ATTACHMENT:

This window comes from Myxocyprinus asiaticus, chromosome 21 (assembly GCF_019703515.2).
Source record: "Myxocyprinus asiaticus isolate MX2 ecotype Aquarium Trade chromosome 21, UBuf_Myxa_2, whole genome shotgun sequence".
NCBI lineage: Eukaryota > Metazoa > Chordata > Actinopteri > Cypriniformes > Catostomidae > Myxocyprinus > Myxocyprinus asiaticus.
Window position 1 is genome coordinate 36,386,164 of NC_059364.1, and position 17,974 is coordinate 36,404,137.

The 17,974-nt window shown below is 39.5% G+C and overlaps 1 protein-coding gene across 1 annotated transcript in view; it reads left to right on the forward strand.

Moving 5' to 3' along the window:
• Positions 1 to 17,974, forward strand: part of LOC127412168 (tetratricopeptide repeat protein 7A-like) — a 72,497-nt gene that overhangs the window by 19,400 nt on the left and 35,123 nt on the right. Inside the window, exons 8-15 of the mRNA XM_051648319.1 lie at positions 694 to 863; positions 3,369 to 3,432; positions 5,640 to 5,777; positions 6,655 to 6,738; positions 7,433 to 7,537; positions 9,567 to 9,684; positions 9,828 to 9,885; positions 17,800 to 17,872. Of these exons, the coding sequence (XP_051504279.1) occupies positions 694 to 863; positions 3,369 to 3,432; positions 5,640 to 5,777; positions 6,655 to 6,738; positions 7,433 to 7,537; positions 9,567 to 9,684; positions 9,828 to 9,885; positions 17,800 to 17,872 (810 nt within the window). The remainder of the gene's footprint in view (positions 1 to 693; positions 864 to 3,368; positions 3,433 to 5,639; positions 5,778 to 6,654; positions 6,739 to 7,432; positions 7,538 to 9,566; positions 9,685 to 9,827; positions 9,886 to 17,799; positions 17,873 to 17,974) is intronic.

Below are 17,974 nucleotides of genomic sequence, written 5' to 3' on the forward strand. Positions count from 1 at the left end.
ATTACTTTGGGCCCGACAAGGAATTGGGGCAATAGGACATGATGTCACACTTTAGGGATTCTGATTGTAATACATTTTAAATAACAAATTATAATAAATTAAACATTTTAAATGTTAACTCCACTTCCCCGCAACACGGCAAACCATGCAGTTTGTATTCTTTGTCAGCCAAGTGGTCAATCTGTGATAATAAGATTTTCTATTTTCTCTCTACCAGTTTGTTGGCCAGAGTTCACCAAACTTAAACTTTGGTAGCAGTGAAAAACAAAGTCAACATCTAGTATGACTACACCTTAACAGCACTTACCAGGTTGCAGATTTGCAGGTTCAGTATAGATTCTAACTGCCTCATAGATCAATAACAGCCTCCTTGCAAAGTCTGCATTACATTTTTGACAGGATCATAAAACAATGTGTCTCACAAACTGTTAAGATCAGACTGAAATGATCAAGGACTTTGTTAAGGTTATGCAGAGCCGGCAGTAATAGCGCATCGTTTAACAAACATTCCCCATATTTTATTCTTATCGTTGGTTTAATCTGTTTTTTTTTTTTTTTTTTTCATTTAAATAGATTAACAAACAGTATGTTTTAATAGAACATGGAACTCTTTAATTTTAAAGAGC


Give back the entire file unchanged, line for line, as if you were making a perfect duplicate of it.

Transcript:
This window comes from Myxocyprinus asiaticus, chromosome 21 (assembly GCF_019703515.2).
Source record: "Myxocyprinus asiaticus isolate MX2 ecotype Aquarium Trade chromosome 21, UBuf_Myxa_2, whole genome shotgun sequence".
NCBI lineage: Eukaryota > Metazoa > Chordata > Actinopteri > Cypriniformes > Catostomidae > Myxocyprinus > Myxocyprinus asiaticus.
Window position 1 is genome coordinate 36,386,164 of NC_059364.1, and position 17,974 is coordinate 36,404,137.

The 17,974-nt window shown below is 39.5% G+C and overlaps 1 protein-coding gene across 1 annotated transcript in view; it reads left to right on the forward strand.

Moving 5' to 3' along the window:
• Positions 1 to 17,974, forward strand: part of LOC127412168 (tetratricopeptide repeat protein 7A-like) — a 72,497-nt gene that overhangs the window by 19,400 nt on the left and 35,123 nt on the right. Inside the window, exons 8-15 of the mRNA XM_051648319.1 lie at positions 694 to 863; positions 3,369 to 3,432; positions 5,640 to 5,777; positions 6,655 to 6,738; positions 7,433 to 7,537; positions 9,567 to 9,684; positions 9,828 to 9,885; positions 17,800 to 17,872. Of these exons, the coding sequence (XP_051504279.1) occupies positions 694 to 863; positions 3,369 to 3,432; positions 5,640 to 5,777; positions 6,655 to 6,738; positions 7,433 to 7,537; positions 9,567 to 9,684; positions 9,828 to 9,885; positions 17,800 to 17,872 (810 nt within the window). The remainder of the gene's footprint in view (positions 1 to 693; positions 864 to 3,368; positions 3,433 to 5,639; positions 5,778 to 6,654; positions 6,739 to 7,432; positions 7,538 to 9,566; positions 9,685 to 9,827; positions 9,886 to 17,799; positions 17,873 to 17,974) is intronic.

Below are 17,974 nucleotides of genomic sequence, written 5' to 3' on the forward strand. Positions count from 1 at the left end.
ATTACTTTGGGCCCGACAAGGAATTGGGGCAATAGGACATGATGTCACACTTTAGGGATTCTGATTGTAATACATTTTAAATAACAAATTATAATAAATTAAACATTTTAAATGTTAACTCCACTTCCCCGCAACACGGCAAACCATGCAGTTTGTATTCTTTGTCAGCCAAGTGGTCAATCTGTGATAATAAGATTTTCTATTTTCTCTCTACCAGTTTGTTGGCCAGAGTTCACCAAACTTAAACTTTGGTAGCAGTGAAAAACAAAGTCAACATCTAGTATGACTACACCTTAACAGCACTTACCAGGTTGCAGATTTGCAGGTTCAGTATAGATTCTAACTGCCTCATAGATCAATAACAGCCTCCTTGCAAAGTCTGCATTACATTTTTGACAGGATCATAAAACAATGTGTCTCACAAACTGTTAAGATCAGACTGAAATGATCAAGGACTTTGTTAAGGTTATGCAGAGCCGGCAGTAATAGCGCATCGTTTAACAAACATTCCCCATATTTTATTCTTATCGTTGGTTTAATCTGTTTTTTTTTTTTTTTTTTTCATTTAAATAGATTAACAAACAGTATGTTTTAATAGAACATGGAACTCTTTAATTTTAAAGAGC